Guest Author - Deborah Crawford
Walking: The Ultimate Exercise For Optimum Health an audio cd by Andrew Weil and Mark Fenton includes great information on walking for your health and a guide to actually help you learn to walk at different paces (strolling, health walking, weight loss walking and aerobic walking).
Andrew Weil, a medical doctor who is a strong proponent of integrative medicine and healthy living is a big believer in walking for your health. Mark Fenton is a walking expert and coach, having been editor of Walking magazine and a member of the US national racewalking team.
Weil believes walking is as effective an exercise as any other and its benefits make it a great practice you can do almost anywhere. Plus, he recommends it for all but the severely incapacitated.
Fenton is an enthusiastic and inspiring supporter. He gives you some great information on how walking can help with all sorts of diseases, including cancer, diabetes, osteoporosis, high blood pressure, depression, and dementia. Walking stimulates the immune system and helps maintain mental function, too. Moderate daily walking is a free prescription that we can all benefit from.
Thirty minutes of moderate walking a day is the recommended amount to get all these benefits, even if you break the thirty minutes up into three ten-minute sessions. This pace is determined and purposeful, but not a hard workout.
For weight loss, Fenton recommends an hour a day for weight loss, at a bit faster pace. Again, not terribly hard, but something you can sustain for a longer period of time.
For aerobic conditioning, twenty minutes two or three days a week at a pretty fast pace is the recommendation.
Hill walking and pole walking (Nordic walking) are recommended to increase the strength and fitness benefits of walking to make it a bit harder. They discourage hand weights when walking. Weighted vests are also not recommended simply because you would have to wear a lot of weight to make a difference.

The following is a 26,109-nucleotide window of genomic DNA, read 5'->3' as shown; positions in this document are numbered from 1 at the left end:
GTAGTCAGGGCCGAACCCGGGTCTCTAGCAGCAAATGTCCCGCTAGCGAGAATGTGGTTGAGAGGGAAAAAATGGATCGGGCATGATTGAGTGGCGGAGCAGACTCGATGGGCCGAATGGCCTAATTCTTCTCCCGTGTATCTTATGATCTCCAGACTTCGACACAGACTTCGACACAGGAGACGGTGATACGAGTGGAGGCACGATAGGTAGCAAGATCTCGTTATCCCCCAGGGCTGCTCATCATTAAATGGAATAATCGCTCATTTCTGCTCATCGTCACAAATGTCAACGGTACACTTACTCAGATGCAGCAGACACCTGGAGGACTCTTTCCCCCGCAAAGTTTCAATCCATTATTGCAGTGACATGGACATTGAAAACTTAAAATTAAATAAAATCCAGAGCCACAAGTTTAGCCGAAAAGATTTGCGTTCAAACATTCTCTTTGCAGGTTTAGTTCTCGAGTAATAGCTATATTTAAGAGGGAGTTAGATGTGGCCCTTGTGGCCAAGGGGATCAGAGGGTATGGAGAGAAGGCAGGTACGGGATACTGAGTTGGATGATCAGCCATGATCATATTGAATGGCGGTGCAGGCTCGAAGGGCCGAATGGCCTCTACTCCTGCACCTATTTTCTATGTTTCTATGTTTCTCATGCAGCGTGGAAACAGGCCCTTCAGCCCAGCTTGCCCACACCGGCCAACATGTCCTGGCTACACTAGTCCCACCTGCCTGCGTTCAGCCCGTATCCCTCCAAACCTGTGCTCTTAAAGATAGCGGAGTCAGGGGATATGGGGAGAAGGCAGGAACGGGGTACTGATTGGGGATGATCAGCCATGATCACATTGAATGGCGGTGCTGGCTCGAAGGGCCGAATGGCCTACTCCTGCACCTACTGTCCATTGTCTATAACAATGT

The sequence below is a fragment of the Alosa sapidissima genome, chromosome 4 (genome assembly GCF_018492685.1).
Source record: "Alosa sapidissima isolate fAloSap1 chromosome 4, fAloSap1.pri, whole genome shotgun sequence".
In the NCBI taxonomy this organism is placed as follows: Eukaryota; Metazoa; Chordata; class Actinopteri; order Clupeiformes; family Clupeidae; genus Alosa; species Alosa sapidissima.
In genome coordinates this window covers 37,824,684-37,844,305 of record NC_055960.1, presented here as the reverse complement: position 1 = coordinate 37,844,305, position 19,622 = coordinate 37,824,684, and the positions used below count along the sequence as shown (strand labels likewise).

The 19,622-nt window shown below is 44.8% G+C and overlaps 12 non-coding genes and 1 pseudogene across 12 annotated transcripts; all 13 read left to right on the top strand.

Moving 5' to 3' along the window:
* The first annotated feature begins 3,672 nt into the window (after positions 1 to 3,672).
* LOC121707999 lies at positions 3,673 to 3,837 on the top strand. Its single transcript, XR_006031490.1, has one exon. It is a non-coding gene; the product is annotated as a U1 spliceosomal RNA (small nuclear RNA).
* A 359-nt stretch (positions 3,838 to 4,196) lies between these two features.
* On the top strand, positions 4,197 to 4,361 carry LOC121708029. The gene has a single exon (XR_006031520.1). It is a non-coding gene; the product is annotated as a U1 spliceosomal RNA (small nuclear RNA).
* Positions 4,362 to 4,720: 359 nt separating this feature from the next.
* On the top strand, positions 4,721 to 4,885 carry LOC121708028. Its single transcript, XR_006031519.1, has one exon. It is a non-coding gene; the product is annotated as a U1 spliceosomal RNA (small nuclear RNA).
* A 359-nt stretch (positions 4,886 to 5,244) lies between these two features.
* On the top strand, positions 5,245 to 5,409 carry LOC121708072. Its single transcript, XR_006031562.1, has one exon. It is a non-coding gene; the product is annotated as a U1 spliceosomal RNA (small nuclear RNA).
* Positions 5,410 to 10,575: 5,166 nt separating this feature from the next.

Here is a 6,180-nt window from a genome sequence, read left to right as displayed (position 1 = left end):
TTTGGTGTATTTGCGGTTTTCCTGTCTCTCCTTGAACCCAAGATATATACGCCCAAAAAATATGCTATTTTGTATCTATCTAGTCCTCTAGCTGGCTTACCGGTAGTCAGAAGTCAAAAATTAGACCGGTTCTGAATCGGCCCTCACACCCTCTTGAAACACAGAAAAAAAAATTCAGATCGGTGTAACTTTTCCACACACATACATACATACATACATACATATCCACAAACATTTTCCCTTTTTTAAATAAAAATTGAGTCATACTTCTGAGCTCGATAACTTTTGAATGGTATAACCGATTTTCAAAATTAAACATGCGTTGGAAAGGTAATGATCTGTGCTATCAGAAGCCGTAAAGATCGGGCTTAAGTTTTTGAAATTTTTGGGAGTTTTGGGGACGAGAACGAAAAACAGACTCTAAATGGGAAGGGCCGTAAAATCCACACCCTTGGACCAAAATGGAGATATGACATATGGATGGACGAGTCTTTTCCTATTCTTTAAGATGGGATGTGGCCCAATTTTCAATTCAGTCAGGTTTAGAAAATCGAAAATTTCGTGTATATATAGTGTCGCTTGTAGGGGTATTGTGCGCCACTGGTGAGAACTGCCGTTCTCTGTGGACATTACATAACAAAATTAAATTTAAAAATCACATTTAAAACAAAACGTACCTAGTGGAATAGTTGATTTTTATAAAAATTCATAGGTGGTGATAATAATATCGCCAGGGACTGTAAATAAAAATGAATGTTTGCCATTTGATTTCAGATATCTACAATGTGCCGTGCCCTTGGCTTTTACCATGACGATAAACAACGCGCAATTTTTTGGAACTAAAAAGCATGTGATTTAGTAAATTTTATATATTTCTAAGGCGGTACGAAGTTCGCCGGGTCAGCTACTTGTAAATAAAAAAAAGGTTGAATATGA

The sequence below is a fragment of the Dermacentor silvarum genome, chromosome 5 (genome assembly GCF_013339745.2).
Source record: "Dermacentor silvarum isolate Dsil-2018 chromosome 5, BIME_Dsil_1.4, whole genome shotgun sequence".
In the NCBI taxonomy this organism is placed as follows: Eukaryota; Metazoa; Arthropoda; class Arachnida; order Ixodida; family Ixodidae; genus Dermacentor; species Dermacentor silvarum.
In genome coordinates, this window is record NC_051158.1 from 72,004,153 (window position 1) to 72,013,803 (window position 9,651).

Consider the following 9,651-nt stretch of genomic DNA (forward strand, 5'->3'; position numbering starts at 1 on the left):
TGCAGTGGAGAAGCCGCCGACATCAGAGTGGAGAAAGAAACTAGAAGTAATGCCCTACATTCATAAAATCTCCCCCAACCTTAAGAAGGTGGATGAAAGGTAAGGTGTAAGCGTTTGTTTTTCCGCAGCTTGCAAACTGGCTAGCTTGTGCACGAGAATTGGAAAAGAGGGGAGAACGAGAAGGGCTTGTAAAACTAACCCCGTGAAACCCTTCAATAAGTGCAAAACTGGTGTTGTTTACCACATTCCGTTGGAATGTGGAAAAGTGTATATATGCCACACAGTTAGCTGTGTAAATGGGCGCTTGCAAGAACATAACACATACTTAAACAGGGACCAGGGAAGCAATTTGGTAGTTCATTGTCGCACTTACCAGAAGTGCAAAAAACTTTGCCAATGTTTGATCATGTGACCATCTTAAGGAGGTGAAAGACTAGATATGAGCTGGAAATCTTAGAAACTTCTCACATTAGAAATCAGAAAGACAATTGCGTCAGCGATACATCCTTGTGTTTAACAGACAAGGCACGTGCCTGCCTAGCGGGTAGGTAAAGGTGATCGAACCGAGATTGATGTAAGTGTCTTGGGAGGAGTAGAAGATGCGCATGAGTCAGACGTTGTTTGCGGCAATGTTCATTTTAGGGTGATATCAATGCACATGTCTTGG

Even if you already know and proclaim the vast benefits of walking, this program can still help you because of its second part, which you can put on your mp3 player and hit the trails (or road or treadmill) with. In this section, Fenton “coaches” you through all three types of walking. First, you start off with some warm-up stretches and then walk to an easy-to-hear and follow rhythm. He helps you with posture, gait and how to use the Rate of Perceived Exertion (RPE) scale. Once you get started on any one of the walks, you are advised to turn off the player and walk, checking back to make sure you are still on beat.
This is very helpful if you want to know just how hard you are working. You start out strolling and then, move into the health walk at 120 steps per minute then to 135 steps per minute (weight loss walking) and then finally, a quite brisk 150 steps per minute for aerobic conditioning. Walking with this program can really help you walk with better form and learn to walk at the speed that will help you reach your goals.
You can buy this cd program from Amazon.com, or you can get it in mp3 format to download to your player from Audible.com
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